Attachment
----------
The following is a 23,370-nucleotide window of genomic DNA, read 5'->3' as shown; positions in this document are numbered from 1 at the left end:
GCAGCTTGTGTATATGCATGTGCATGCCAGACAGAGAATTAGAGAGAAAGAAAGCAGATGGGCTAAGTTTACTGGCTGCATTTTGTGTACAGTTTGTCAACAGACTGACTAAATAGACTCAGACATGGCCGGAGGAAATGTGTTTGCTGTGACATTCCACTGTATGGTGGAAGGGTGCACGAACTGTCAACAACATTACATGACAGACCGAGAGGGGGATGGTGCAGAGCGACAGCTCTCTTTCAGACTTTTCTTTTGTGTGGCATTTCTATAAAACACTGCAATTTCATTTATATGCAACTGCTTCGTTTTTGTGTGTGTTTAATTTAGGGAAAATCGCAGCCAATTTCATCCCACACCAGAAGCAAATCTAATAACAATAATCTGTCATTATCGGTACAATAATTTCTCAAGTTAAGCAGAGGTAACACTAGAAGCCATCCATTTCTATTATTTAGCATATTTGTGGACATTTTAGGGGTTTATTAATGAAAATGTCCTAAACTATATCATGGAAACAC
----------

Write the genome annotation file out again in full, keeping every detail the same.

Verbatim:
The following is a 23,370-nucleotide window of genomic DNA, read 5'->3' as shown; positions in this document are numbered from 1 at the left end:
GCAGCTTGTGTATATGCATGTGCATGCCAGACAGAGAATTAGAGAGAAAGAAAGCAGATGGGCTAAGTTTACTGGCTGCATTTTGTGTACAGTTTGTCAACAGACTGACTAAATAGACTCAGACATGGCCGGAGGAAATGTGTTTGCTGTGACATTCCACTGTATGGTGGAAGGGTGCACGAACTGTCAACAACATTACATGACAGACCGAGAGGGGGATGGTGCAGAGCGACAGCTCTCTTTCAGACTTTTCTTTTGTGTGGCATTTCTATAAAACACTGCAATTTCATTTATATGCAACTGCTTCGTTTTTGTGTGTGTTTAATTTAGGGAAAATCGCAGCCAATTTCATCCCACACCAGAAGCAAATCTAATAACAATAATCTGTCATTATCGGTACAATAATTTCTCAAGTTAAGCAGAGGTAACACTAGAAGCCATCCATTTCTATTATTTAGCATATTTGTGGACATTTTAGGGGTTTATTAATGAAAATGTCCTAAACTATATCATGGAAACAC